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Other Nutrients That Contribute to Bone Health

Calcium is needed for strong bones and to keep our heart, muscles, and nerves functioning properly. Other vitamins and minerals are also necessary for calcium to be used effectively by our bodies.
Photo credit: Cynthia Che, Flickr Creative Commons

Photo credit: Cynthia Che, Flickr Creative Commons

Vitamin D

This vitamin is so important that it is added to many calcium-rich foods and supplements to allow calcium to be absorbed. The best food sources of vitamin D are egg yolks and some fish. Our skin also creates vitamin D when exposed to sunlight. It only takes 20 minutes of sunlight each day. Recent research indicates that many of us are deficient in vitamin D. Some experts are recommending supplements of 600 to 800 IU (International Units) daily. Deficiencies can occur in the winter when days are short and winter clothing covers most of our skin. People with dark skin create less vitamin D. Seniors may also be at risk if outdoor time is limited.

Phosphorus

This mineral is also found in the bone structure. It is more easily absorbed than calcium. Phosphorus is found in many foods we eat, and people are rarely deficient. Some good sources are dairy foods, liver, and sunflower seeds.

Magnesium

Magnesium is another mineral important for bone structure. It is found in green leafy vegetables, nuts, seeds, bananas, and grain foods. Deficiencies are rare but do occur in alcoholics and those with kidney disease.

Vitamins A, K and C

These are important for collagen production, the first step in bone formation. Vitamin A is essential for the development of new bone cells. Low levels are associated with osteoporosis and increased risk of fracture. Vitamin K is also involved in building cartilage and connective tissues. Vitamin C is a powerful antioxidant that fights aging factors, including bone depletion. Vitamin K is found significantly in liver and green leafy vegetables. Citrus fruits, kiwis, and cabbage are good sources of vitamin C.

Warning: Vitamin A is needed for many body functions, but too much can contribute to osteoporosis. Vitamin A is found in eggs, the fat in dairy foods, and green and orange fruits and vegetables. If you eat these foods, do not use a supplement in any of the following forms: multivitamin, fish oil, or single supplement providing more than 100 percent of the RDA (700 μg for women, 900 μg for men).

Shopping tips

Calcium-rich foods with added vitamin D are the best choice for good absorption by the body. Choose a variety of foods to get the other important vitamins and minerals in your meals. Spinach, oranges, and dairy foods are good sources of vitamins and minerals important for bone health.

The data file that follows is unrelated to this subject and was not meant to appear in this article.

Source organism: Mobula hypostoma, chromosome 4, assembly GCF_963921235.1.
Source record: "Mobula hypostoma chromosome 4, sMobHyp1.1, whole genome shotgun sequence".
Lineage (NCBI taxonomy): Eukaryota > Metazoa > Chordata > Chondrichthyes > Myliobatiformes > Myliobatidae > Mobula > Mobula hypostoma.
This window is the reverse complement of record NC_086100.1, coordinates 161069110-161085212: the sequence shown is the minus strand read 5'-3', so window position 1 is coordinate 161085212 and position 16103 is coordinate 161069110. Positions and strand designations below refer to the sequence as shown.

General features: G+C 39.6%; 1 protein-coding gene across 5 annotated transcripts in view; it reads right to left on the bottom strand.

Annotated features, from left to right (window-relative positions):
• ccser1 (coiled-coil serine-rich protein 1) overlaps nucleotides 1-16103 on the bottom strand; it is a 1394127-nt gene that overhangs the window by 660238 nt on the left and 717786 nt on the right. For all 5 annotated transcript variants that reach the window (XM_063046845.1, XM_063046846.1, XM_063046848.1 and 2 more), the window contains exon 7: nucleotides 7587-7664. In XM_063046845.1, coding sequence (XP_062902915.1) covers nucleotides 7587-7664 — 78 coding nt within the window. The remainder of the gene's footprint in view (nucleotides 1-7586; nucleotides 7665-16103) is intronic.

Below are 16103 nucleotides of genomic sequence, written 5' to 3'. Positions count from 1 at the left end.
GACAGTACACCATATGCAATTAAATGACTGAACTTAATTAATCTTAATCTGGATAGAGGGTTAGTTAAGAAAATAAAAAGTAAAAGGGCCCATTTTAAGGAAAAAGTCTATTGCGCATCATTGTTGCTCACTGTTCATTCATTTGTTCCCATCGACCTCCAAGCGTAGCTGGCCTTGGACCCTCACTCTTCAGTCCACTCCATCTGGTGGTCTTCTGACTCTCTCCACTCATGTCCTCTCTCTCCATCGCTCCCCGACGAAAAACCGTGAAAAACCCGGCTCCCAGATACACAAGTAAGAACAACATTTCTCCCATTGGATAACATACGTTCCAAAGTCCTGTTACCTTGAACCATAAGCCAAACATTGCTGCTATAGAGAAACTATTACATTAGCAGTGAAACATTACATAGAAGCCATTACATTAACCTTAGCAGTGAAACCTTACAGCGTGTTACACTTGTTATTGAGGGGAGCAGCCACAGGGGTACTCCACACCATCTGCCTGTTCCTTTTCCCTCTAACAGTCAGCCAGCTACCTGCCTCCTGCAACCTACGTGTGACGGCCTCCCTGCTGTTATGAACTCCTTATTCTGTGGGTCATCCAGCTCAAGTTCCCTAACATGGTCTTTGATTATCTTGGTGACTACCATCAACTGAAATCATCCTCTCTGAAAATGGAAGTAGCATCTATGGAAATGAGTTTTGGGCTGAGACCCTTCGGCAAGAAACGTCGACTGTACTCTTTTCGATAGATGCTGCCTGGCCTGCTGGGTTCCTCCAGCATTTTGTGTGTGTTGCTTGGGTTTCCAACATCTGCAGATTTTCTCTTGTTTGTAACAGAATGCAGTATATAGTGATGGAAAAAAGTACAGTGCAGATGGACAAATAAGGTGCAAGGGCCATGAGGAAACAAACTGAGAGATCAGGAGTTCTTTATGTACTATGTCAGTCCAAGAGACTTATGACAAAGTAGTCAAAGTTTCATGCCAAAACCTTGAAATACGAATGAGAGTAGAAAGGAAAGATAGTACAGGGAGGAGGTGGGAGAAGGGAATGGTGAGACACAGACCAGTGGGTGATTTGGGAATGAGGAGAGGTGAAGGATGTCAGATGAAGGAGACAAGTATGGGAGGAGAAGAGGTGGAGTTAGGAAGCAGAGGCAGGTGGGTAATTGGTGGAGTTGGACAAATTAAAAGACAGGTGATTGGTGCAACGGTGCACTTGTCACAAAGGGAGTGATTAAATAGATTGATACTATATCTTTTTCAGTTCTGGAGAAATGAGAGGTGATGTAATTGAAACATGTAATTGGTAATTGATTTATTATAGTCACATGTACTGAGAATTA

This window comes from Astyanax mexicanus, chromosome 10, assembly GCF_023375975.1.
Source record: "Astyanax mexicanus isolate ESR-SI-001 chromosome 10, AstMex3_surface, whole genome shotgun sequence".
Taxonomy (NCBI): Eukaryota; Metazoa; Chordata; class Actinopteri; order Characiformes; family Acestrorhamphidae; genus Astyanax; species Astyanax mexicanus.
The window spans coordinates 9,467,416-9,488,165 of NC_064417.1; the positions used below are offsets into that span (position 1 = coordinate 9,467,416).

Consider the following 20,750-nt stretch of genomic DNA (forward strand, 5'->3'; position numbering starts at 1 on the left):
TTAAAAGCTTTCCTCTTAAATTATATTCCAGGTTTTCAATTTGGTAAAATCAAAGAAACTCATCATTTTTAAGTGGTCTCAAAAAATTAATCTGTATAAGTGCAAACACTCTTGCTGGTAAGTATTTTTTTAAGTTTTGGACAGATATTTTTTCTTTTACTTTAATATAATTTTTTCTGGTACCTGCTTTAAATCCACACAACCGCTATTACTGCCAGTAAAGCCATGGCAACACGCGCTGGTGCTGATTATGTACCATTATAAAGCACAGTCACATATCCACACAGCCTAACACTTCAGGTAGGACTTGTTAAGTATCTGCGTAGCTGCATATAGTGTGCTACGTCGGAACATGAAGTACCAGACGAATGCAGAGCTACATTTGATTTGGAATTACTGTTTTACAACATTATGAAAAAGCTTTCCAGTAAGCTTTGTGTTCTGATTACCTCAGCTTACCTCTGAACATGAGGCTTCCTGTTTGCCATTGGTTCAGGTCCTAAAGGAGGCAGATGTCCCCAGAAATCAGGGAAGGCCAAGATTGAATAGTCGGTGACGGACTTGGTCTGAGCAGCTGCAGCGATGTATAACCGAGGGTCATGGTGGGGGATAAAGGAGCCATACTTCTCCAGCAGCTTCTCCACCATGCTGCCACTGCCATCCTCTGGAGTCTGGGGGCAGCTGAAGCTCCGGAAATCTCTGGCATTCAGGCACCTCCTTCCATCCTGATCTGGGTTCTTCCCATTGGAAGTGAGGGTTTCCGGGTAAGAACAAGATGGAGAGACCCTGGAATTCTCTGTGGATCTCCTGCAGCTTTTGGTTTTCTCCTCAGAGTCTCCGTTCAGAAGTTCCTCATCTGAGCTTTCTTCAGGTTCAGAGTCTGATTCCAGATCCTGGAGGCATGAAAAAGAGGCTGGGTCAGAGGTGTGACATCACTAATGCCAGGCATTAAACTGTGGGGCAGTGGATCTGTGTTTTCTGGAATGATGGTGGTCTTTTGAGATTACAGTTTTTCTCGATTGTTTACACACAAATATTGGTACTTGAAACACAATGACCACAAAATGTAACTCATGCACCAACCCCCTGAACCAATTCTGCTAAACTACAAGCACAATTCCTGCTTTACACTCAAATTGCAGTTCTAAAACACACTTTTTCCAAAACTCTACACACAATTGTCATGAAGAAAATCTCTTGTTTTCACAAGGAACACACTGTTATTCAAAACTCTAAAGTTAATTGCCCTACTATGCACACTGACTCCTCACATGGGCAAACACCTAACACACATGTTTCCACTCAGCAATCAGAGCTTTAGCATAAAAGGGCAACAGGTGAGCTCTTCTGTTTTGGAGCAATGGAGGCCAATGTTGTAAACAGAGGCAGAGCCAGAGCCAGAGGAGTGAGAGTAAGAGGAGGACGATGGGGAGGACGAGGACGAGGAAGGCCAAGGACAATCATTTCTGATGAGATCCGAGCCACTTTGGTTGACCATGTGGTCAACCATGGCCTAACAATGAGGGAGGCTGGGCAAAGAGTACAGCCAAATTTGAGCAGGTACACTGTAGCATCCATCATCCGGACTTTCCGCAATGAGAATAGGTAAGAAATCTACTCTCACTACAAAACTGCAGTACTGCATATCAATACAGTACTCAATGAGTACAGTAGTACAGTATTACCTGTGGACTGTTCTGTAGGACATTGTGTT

Examine Your Choices

Food
Source
What I buy
What I plan to buy/change
Salad greens
Vitamin K and magnesium
Iceberg lettuce
Spinach and romaine lettuce
       
       

My Goal:

_____________________________________________________________________________

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Mandarin Orange Spinach Salad

Serving size: 1½ cup; 8 servings

Ingredients:

  • 12 cups fresh spinach, washed well
  • 6 large fresh mushrooms
  • 1 red onion, sliced into rings
  • 1 small can of mandarin oranges
  • ¹⁄3 cup slivered almonds, toasted

Dressing:

  • ½ cup vegetable oil
  • ½ cup cider vinegar
  • ½ cup red wine vinegar
  • Tarragon leaves, 2 tsp fresh or ½ tsp if dried
  • Reserved juice from mandarin oranges
  • ¼ cup feta cheese
  • Salt to taste

Directions:

Tear spinach leaves into bite-sized pieces, removing stems. Slice mushrooms after washing and removing soiled end from stem. Drain mandarin oranges, reserving juice. Mix dressing ingredients and shake well to blend. Toss with spinach, mushrooms, onion rings, and oranges just before serving. Garnish with almonds.

Nutrition Information: 203 calories, 161 calories from fat, 90 mg sodium, 7.3 g carbohydrates, 2.3 g fiber, 4.1 g protein, vitamin A 89%, calcium 9%, vitamin C 42%, iron 10%.

Sources

Food and Nutrition Board, Institute of Medicine, National Academies, “Dietary Reference Intakes: Recommended Dietary Allowances and Adequate Intakes, Vitamins.

International Osteoporosis Foundation, “Nutrition.”

National Institutes of Health, Osteoporosis and Related Bone Diseases National Resource Center, “Vitamin A and Bone Health.”

Prepared by Frances Alloway, extension educator.

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Title

Other Nutrients That Contribute to Bone Health

Series

Creating Health and Nutrition

Code

UK164

Cost

Free

This publication is available in alternative media on request.